Marriage Research Shows That Couples Who Split Chores Are Happier

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The next time your spouse hides out in front of the TV instead of helping with chores, you might want to show him (or her) this research.

In a study published last month by the Journal of Family Issues, researchers from the University of Missouri, Brigham Young University and Utah State University found that married couples are happier if they share household responsibilities.

The researchers surveyed 160 heterosexual couples married for an average of five years with at least one child under age five. Most of the couples were between 25 and 30 years old, and about 40 percent of the women had full- or part-time jobs.

The University of Missouri's Adam Galovan told the MU News Service that the more wives perceived that their husbands were participating in family work tasks, the better the relationships were for both spouses. Couples' relationships also improved when wives felt that their husbands were close with their children.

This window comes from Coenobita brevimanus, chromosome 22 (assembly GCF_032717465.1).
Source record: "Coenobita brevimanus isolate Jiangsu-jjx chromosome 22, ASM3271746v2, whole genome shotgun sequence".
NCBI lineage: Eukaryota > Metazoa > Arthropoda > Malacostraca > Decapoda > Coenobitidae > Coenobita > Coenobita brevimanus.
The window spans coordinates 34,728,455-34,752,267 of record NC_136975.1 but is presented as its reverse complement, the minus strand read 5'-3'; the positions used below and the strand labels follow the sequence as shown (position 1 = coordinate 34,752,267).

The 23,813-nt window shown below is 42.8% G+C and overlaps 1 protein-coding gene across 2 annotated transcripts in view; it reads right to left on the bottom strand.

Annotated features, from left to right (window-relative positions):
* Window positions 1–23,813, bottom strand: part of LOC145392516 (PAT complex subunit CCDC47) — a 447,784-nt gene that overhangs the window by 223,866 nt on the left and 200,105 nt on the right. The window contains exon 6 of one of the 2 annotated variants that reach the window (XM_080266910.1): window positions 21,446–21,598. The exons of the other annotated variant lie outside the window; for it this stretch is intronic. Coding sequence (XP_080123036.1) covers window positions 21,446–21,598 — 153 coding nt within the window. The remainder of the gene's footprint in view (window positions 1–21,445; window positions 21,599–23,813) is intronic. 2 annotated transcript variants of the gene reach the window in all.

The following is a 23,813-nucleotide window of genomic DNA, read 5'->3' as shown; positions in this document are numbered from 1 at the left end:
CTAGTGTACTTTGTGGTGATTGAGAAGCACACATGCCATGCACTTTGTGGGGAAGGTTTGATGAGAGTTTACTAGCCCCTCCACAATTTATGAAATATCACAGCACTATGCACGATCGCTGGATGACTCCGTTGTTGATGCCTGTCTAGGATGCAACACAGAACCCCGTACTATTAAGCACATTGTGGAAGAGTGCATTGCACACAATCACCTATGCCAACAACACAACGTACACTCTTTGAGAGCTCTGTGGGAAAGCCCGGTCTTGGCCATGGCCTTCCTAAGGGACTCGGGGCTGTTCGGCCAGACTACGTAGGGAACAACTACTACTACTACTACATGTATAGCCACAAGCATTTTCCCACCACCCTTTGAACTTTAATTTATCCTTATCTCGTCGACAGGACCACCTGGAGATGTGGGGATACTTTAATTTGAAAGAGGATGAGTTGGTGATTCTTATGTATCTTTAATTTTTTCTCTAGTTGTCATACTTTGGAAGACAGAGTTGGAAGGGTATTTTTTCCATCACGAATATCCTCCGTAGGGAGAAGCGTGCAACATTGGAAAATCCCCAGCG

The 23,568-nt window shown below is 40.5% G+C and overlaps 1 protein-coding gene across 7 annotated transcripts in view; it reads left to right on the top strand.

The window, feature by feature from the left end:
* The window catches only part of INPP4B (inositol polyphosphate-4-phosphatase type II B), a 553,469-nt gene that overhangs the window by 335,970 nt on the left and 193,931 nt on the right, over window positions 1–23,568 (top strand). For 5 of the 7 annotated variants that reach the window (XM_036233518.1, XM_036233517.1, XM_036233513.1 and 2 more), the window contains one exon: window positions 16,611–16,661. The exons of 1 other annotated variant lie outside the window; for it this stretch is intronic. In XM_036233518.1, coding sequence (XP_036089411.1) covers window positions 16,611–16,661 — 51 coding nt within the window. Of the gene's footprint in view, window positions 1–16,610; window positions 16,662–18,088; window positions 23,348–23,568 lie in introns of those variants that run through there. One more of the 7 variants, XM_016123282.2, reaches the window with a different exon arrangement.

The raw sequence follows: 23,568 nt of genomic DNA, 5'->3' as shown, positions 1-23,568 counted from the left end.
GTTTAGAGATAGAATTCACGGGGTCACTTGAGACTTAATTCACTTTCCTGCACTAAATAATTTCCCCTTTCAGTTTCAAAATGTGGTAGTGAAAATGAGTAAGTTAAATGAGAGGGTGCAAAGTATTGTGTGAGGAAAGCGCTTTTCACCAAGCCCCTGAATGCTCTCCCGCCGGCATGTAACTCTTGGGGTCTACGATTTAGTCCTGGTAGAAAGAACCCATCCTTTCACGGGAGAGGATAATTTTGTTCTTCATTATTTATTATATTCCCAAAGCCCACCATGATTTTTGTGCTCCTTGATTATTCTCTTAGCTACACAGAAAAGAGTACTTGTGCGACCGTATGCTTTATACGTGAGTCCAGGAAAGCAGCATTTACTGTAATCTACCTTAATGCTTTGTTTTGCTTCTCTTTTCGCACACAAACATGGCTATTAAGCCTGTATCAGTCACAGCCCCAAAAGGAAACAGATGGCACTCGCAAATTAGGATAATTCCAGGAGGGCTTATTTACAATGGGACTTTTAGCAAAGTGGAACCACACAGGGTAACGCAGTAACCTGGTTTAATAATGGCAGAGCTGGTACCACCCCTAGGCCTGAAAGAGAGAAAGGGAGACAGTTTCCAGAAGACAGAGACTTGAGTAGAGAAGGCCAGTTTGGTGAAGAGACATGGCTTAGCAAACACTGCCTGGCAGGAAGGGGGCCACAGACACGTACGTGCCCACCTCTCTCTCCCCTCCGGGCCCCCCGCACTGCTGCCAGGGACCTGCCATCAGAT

However, couples don't need to divide chores exactly equally in order to see benefits, said Brigham Young University professor Erin Holmes.

“We found that it didn’t matter who did what, but how satisfied people were with the division of labor,” Holmes told BYU News. “We found that when wives are doing work together with their husbands, they are more satisfied with the division of labor.”

The link between a couple's division of labor and marital satisfaction has been found before. According to a 2007 Pew Research Poll, sharing household chores was ranked as one of the top three issues associated with marital satisfaction (the other two top issues were faithfulness and good sex). But a study published in January by the American Sociological Review found that while husbands who do more chores have more sex, there was a catch -- only husbands who engaged in traditionally male tasks, like yardwork, experienced this benefit.

Discover more interesting marriage research findings in the slideshow below.

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